I’d submit one article a day and sometime three of them would get published at the same time. If you look at my timeline, you’ll see I would publish up to four articles at the same time.

That wouldn’t work for what I was trying to accomplish.

I stopped submitting first. Instead, I’d publish directly then submit to publications. They could accept at their leisure and I’d get the benefit of adding my work to a publication while keeping a consistent schedule.

It worked out pretty well. Not all my articles were accepted. Either it wasn’t a good fit or I removed it from one publication and added it to another because I felt like I’d get more exposure that way.

In the end, out of 30 articles, 19 were accepted to publications. Not bad.

Engagement increased

One thing I noticed was an increase in engagement across the board. I was expecting a few shares and claps. I got more than that. People were commenting on the articles and highlighting parts that stood out to them.

medium writing highlights

I think this was in part due to the way I was writing. Usually, I write about topics related to entrepreneurship and marketing. During the thirty day period, I touched on a wider range of topics. With many of them, I was shooting from the hip.

image of medium engagement and comments

What I mean by that is my articles weren’t as narrow in scope. I wrote about a variety of subjects like how I felt like giving up at times, not going for broke, and overwork. It appealed to a wider audience.

There was just a larger amount to consume. Gary V refers to this as content, on content, on content. His process is a bit more sophisticated.

Many of those people may not become subscribers or customers. It’s all good. They may still introduce me to the person that will. Apart from that, it’s interesting to see which parts of an article resonate with people the most.

The results of my Medium writing

The part you’ve been waiting for. What actually happens when you write on Medium for a full month?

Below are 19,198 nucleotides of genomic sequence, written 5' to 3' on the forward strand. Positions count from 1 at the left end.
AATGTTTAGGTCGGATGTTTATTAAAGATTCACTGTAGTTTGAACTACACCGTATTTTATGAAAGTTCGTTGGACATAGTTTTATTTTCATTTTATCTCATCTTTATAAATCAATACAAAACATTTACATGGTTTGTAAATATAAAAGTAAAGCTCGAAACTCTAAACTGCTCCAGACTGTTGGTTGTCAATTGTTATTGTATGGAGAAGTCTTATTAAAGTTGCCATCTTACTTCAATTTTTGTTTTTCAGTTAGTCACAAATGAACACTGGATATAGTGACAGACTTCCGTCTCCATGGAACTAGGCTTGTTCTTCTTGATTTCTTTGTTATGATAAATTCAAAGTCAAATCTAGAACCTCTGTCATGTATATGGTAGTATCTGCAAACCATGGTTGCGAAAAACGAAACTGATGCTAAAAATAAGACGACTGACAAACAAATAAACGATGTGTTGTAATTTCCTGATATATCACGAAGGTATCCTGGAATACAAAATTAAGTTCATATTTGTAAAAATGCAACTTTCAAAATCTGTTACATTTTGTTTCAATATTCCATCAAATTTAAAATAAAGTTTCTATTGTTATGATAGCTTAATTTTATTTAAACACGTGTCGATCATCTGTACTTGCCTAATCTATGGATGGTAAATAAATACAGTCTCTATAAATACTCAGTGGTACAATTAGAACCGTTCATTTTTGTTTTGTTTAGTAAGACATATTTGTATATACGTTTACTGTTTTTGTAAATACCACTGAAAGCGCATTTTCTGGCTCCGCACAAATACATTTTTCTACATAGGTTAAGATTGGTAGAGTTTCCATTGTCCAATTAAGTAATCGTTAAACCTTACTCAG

For me, the metric I wanted to improve the most was my Medium follower count. While I got a little boost, it was negligible. This is probably due to the fact that I didn’t promote the articles much.

I started with 731 followers and ended with 759 followers.

30 day profile results

That’s an increase of 28 followers or roughly 4%. My target was to hit a thousand followers or a 36% increase. I failed woefully in that regard.

Looking back, I could have utilized more calls to action. For the most part, I just wrote and published. Only a handful of the articles had any sort of call to action to speak of.

Let’s look at my traffic stats.

After thirty days of writing on Medium, I got 1421 views on my articles and 488 reads.

medium writing stats after 30 days

I started with 420 views which is a 338% increase. Not bad. As far as actual reads, I started with 134 and increased it by 364%. Also not bad.

Even though I started with pretty low numbers, I’m happy with the increase. But these are stats for my Medium activity. More important to me is how many people left medium and went to my websites.

Google seemed to have trouble picking up the referrals sent from Medium. Luckily, I was also using a short link via bit.ly.

That one picked up 27 clicks to our website.

Out of the 488 people that read my articles a little over 5% clicked through to my website. Ehn, it’s not great and it’s not horrible. If it was an advertisement I would be jumping for joy.

It could’ve been improved a lot if I was actively promoting something. What I was doing was linking in the body of my content. There was no call to action or anything of that nature. So, I’m ok with the results.


I still believe in the power of Medium. Even though the results of my case study appear to be lackluster, you have to consider a few things. I basically published and prayed. I tweeted each article once, maybe twice, and did absolutely no more promotion.

If I were to do that on a normal blog, my views would’ve been much lower. I was also able to drive traffic to my website. Even though it was only 27 clicks, that translates to about two subscribers (the website is converting at 10% or so.

That’s two subscribers we didn’t have before so it’s a win.

If you’re going to throw your weight behind Medium, make sure you promote your articles and get accepted to publications. You can get much better results than me.